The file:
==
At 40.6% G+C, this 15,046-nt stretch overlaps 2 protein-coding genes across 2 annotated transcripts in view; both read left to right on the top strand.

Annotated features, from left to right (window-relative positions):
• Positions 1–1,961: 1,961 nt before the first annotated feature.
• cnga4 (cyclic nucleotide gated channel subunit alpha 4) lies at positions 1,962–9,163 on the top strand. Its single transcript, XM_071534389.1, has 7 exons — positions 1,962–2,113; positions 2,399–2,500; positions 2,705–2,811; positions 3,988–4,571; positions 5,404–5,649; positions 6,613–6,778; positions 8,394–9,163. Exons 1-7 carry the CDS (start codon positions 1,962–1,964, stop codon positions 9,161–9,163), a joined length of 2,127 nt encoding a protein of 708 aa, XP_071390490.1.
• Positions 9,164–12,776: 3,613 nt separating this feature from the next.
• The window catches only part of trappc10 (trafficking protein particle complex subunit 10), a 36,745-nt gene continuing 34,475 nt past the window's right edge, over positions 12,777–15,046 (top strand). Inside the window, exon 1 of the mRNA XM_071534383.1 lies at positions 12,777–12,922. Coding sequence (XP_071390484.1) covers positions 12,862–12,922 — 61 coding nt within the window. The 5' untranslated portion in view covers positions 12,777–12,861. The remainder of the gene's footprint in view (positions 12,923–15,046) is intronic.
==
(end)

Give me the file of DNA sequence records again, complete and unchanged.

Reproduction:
At 40.6% G+C, this 15,046-nt stretch overlaps 2 protein-coding genes across 2 annotated transcripts in view; both read left to right on the top strand.

Annotated features, from left to right (window-relative positions):
• Positions 1–1,961: 1,961 nt before the first annotated feature.
• cnga4 (cyclic nucleotide gated channel subunit alpha 4) lies at positions 1,962–9,163 on the top strand. Its single transcript, XM_071534389.1, has 7 exons — positions 1,962–2,113; positions 2,399–2,500; positions 2,705–2,811; positions 3,988–4,571; positions 5,404–5,649; positions 6,613–6,778; positions 8,394–9,163. Exons 1-7 carry the CDS (start codon positions 1,962–1,964, stop codon positions 9,161–9,163), a joined length of 2,127 nt encoding a protein of 708 aa, XP_071390490.1.
• Positions 9,164–12,776: 3,613 nt separating this feature from the next.
• The window catches only part of trappc10 (trafficking protein particle complex subunit 10), a 36,745-nt gene continuing 34,475 nt past the window's right edge, over positions 12,777–15,046 (top strand). Inside the window, exon 1 of the mRNA XM_071534383.1 lies at positions 12,777–12,922. Coding sequence (XP_071390484.1) covers positions 12,862–12,922 — 61 coding nt within the window. The 5' untranslated portion in view covers positions 12,777–12,861. The remainder of the gene's footprint in view (positions 12,923–15,046) is intronic.